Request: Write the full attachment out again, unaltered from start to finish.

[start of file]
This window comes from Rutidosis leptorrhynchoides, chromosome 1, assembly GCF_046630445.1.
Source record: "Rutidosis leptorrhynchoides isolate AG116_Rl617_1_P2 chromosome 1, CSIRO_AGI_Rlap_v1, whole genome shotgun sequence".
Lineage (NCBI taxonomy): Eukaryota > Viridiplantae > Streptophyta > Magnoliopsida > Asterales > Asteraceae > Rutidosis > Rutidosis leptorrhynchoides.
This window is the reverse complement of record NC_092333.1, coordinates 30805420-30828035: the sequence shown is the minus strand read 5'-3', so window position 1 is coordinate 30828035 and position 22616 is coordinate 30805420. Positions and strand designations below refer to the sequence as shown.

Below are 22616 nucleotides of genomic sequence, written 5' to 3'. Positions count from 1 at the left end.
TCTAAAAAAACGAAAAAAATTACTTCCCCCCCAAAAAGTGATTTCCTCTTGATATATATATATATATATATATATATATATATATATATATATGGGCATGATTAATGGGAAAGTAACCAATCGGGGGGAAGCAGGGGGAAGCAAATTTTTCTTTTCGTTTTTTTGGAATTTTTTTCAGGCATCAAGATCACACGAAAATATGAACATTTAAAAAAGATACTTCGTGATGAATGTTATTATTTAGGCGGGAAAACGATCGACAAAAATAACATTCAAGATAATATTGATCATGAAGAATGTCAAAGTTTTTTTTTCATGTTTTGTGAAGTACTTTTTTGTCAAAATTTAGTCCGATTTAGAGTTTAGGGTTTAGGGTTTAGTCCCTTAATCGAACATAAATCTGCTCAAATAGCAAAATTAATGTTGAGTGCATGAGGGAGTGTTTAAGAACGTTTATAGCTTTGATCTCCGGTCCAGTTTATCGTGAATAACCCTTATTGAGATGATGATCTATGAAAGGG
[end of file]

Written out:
This window comes from Rutidosis leptorrhynchoides, chromosome 1, assembly GCF_046630445.1.
Source record: "Rutidosis leptorrhynchoides isolate AG116_Rl617_1_P2 chromosome 1, CSIRO_AGI_Rlap_v1, whole genome shotgun sequence".
Lineage (NCBI taxonomy): Eukaryota > Viridiplantae > Streptophyta > Magnoliopsida > Asterales > Asteraceae > Rutidosis > Rutidosis leptorrhynchoides.
This window is the reverse complement of record NC_092333.1, coordinates 30805420-30828035: the sequence shown is the minus strand read 5'-3', so window position 1 is coordinate 30828035 and position 22616 is coordinate 30805420. Positions and strand designations below refer to the sequence as shown.

Below are 22616 nucleotides of genomic sequence, written 5' to 3'. Positions count from 1 at the left end.
TCTAAAAAAACGAAAAAAATTACTTCCCCCCCAAAAAGTGATTTCCTCTTGATATATATATATATATATATATATATATATATATATATATATGGGCATGATTAATGGGAAAGTAACCAATCGGGGGGAAGCAGGGGGAAGCAAATTTTTCTTTTCGTTTTTTTGGAATTTTTTTCAGGCATCAAGATCACACGAAAATATGAACATTTAAAAAAGATACTTCGTGATGAATGTTATTATTTAGGCGGGAAAACGATCGACAAAAATAACATTCAAGATAATATTGATCATGAAGAATGTCAAAGTTTTTTTTTCATGTTTTGTGAAGTACTTTTTTGTCAAAATTTAGTCCGATTTAGAGTTTAGGGTTTAGGGTTTAGTCCCTTAATCGAACATAAATCTGCTCAAATAGCAAAATTAATGTTGAGTGCATGAGGGAGTGTTTAAGAACGTTTATAGCTTTGATCTCCGGTCCAGTTTATCGTGAATAACCCTTATTGAGATGATGATCTATGAAAGGG